Meet Up & Eat Up Summer Food Program in Ann Arbor & Ypsilanti

Summer Food Program

Now that summer is here, many families who rely on school lunch and breakfast programs are faced with more meals to feed the kids. Food Gatherers runs Meet Up & Eat Up Summer Food Service Programs in Ann Arbor and Ypsilanti.

Ann Arbor Summer Food Programs Meet Up & Eat Up

Food is provided at many locations in both Ann Arbor and Ypsilanti (note the CAN site at Brick Elementary in Lincoln School District is listed in Ann Arbor instead of Ypsilanti).

Ann Arbor sites include Community Action Network (CAN) programs at Bryant, Green Baxter Court, and Hikone. Distribution is also available at Carpenter and Pittsfield Elementary Schools.

Ypsilanti sites include the Ypsilanti District Library (Michigan and Whittaker Rd locations), Ypsilanti Community High School, Perry Early Learning Center, Washtenaw International Academy, and Estabrook School.

Whitmore Lake distribution sites are included on the Ann Arbor flyer.


Press Release on Meet Up & Eat Up

See Food Gatherer’s Press release for more details on the program:

Food Gatherers Fills the Summer Meal Gap with Summer Food Service Program, June-August

ANN ARBOR, MI (June 11, 2018)—Hunger does not take a summer vacation! Many kids in our community rely on school for breakfast and lunch. During summer months, their families cannot easily afford to replace those meals.

Through the Summer Food Service Program (also known as “Meet Up & Eat Up”), Food Gatherers helps fill the summer meal gap. Through partnerships with dozens of community organizations, Food Gatherers will make free healthy meals and snacks available twice daily to children at SFSP sites throughout Washtenaw County.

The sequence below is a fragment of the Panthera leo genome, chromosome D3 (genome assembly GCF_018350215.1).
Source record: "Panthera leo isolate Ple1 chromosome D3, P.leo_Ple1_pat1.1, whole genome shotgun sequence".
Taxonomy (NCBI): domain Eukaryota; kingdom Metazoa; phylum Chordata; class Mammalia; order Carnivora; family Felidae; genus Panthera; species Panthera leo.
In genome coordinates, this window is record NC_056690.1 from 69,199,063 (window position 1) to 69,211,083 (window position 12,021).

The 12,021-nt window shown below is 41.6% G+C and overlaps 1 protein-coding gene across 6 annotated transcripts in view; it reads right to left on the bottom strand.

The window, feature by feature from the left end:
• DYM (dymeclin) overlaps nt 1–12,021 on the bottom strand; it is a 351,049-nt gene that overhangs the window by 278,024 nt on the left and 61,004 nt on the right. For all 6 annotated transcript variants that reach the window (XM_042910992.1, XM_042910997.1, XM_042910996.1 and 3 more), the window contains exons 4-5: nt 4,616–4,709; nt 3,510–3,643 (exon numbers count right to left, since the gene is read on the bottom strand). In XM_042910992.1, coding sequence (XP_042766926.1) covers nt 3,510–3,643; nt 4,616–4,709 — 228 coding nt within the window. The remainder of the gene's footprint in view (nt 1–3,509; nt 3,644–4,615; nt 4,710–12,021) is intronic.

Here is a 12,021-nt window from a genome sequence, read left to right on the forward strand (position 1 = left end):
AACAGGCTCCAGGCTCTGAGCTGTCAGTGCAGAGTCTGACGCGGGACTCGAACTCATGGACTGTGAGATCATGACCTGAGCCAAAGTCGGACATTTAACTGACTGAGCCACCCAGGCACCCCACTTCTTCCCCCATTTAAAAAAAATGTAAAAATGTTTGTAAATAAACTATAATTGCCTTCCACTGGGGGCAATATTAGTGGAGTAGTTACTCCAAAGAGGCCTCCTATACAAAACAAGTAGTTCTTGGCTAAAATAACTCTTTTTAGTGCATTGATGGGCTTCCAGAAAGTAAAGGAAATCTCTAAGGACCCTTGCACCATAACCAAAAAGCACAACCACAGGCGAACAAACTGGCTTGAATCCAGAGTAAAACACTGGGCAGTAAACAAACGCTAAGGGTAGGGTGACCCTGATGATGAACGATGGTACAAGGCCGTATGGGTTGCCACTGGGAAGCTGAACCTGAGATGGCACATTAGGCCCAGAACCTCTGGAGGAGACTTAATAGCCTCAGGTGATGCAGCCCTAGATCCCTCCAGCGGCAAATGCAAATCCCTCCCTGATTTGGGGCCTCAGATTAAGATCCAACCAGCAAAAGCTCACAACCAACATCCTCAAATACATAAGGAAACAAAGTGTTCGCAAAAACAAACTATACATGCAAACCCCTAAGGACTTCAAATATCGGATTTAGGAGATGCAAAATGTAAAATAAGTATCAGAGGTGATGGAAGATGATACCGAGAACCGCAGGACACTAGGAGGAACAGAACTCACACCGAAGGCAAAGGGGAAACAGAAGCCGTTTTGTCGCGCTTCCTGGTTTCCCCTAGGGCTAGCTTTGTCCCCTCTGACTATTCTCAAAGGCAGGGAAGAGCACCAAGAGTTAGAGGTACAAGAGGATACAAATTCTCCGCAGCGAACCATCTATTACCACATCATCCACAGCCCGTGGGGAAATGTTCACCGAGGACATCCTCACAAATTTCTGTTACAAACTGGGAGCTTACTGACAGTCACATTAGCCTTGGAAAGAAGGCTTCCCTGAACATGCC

This summer, Meet Up & Eat UP will serve food from June 18 to August 24 at 30 different sites. Find the complete, up-to-date list of all locations serving free meals to children at

“We are planning to serve more than 30,000 free meals to children in our community this summer,” says LeRonica Roberts, Food Gatherers’ Community Food Programs Coordinator. “For many children, an SFSP meal is the most nutritious one they will have all day.” Roberts notes that the program is about more than food. “It brings people together, gives them a lift and builds stronger, healthier communities.”

In addition to serving free meals, Food Gatherers and partner organizations host a kick-off celebrations to promote the program and offer family fun nights during the summer. They also provide activities on-site to keep kids coming back. Children receive tote bags with jump ropes, coloring books, and soccer balls to get exercise, have fun, and make friends at Meet Up & Eat Up. They also learn about nutrition from interns from the School of Public Health at the University of Michigan who help families learn to prepare healthy meals on a budget at the feeding sites.

The Summer Food Service Program is funded in part by the U.S. Department of Agriculture (USDA). The actual costs of sponsoring the program exceed the reimbursement provided by USDA however. Gifts from private donors cover the extra costs and allow Food Gatherers to sponsor SFSP every year.